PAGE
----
February 17, 2009
Parents like Dayna Miller are reacting to a special court's ruling that no proven link exists between autism and early childhood vaccines. Click Here to Read More.
While the courts decision remains, some parents are standing by what they believe.
"My theory and it doesn't mean much, it's just my thought, some babies are born with a weakened immune system, and if you do put a lot of shots in at one time, I think it can cause neurological damage."
Miller believes that because her son had severe allergies and a weak immune system, the shots helped contribute to his developing autism.
But the recent courts decision, has her re-thinking her options.
"I was, I guess a little bit surprised because I've done a lot of research that did show that maybe the MMR, helped contribute to autism."
Now with more children, Miller says she's just trying to play it safe.
"We believe in vaccinating, definitely believe in vaccinating. We make sure the shots do not have mercury in them, and then we space them out, we do an extended shot schedule. I do have to say that this morning, it made me feel a little bit better reading that article and made me think i really need to go and get that vaccine done."
But she says the statistics are still there and that's why she works with the Autism Association of Northeast Arkansas.
"We still have 1 in 93 boys that have autism and 1 in 45 children in Arkansas, so I think just early diagnosis and treatment is where I try to put my time and energy into."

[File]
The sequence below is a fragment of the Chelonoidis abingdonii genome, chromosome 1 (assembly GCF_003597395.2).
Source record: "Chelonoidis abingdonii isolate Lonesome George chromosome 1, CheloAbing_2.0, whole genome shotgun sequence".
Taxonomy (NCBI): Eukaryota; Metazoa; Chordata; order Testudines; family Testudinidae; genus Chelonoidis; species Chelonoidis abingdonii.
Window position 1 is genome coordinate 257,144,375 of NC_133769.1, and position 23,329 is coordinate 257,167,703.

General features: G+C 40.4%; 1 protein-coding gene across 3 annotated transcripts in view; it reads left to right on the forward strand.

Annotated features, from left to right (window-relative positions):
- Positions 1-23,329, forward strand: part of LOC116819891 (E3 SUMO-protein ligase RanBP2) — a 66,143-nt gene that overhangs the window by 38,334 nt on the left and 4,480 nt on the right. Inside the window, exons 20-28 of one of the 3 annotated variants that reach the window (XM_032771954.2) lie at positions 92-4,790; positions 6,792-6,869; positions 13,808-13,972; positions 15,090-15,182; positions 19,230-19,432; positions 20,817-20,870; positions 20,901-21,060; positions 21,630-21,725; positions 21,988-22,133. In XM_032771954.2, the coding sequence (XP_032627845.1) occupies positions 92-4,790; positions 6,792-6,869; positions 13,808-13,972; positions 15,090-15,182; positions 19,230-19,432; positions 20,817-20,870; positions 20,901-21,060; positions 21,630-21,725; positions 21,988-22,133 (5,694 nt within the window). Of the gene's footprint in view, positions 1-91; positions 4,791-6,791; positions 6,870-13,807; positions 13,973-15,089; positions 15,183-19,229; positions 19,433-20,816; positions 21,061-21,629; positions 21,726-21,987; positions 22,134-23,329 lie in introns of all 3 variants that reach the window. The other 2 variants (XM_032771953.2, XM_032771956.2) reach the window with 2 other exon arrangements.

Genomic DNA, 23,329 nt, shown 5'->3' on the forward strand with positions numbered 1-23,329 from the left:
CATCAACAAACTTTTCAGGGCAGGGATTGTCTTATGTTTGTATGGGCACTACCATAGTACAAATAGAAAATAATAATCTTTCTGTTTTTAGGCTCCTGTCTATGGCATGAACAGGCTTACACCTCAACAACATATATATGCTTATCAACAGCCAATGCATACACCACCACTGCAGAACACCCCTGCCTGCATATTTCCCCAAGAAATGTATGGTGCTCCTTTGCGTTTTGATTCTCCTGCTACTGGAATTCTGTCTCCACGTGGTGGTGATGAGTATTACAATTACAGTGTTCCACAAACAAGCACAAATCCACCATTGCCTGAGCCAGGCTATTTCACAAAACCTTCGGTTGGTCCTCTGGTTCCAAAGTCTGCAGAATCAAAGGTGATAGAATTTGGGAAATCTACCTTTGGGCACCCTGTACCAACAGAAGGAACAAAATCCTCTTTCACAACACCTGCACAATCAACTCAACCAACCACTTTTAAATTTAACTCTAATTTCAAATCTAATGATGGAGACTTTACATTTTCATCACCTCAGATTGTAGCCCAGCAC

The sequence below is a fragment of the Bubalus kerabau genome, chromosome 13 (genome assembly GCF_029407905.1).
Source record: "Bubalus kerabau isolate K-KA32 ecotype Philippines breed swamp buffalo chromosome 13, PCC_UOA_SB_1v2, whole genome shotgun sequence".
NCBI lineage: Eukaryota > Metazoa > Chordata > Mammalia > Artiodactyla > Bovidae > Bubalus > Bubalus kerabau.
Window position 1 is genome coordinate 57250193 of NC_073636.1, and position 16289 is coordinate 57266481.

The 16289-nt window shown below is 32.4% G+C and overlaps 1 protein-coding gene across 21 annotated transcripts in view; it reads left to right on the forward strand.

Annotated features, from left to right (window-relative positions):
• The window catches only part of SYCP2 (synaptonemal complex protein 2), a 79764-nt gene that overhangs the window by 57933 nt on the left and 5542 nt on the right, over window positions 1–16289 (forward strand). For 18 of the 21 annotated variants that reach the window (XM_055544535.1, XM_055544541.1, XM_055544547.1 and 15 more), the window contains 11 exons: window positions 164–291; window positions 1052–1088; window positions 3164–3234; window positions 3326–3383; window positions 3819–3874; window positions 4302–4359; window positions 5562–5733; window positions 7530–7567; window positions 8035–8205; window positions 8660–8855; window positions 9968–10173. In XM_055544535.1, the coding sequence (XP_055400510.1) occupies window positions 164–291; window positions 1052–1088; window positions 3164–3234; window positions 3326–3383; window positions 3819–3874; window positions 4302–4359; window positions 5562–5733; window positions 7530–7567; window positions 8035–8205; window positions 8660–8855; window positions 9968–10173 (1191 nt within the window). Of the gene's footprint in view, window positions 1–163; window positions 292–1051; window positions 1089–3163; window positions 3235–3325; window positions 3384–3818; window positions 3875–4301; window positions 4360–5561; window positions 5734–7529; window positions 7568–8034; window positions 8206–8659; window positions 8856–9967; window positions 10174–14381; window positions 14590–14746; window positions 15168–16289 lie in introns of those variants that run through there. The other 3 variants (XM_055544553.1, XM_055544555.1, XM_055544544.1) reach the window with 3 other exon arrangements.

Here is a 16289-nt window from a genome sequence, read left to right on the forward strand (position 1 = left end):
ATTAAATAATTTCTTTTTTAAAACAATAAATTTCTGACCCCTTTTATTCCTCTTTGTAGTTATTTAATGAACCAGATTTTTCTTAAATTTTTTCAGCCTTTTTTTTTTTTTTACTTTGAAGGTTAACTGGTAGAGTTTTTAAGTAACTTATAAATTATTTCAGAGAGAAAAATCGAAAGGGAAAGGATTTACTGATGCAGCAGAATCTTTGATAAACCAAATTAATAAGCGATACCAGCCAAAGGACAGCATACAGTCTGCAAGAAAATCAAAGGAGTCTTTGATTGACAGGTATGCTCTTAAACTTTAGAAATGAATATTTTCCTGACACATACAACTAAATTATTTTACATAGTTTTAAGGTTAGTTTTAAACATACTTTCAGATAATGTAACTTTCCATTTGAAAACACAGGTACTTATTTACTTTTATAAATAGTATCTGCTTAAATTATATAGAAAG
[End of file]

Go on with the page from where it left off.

Miller says she's not sure the court's decision will sway all parents who have the same beliefs.
"I have a friend who's daughter was developing normally at 18 months, beautiful little girl, was just so outgoing, and immediately after they got their 18 month shots, complete withdrawal, complete lost all language and is 5 non-verbal so it's going to be hard to deter those parents who have seen that dramatic damage.
And being the parent of a child with autism, the hardest part is not knowing, not knowing what causes it, and so you blame yourself.
Hopefully this will just answer some questions, so we can move on to something else and find out what's causing this."
The Autism Association of Northeast Arkansas continues to search for those answers by providing education and spreading awareness of autism disorders. They are currently planning their 3rd Annual Autism Awareness Conference along with events for April which is Autism Awareness month.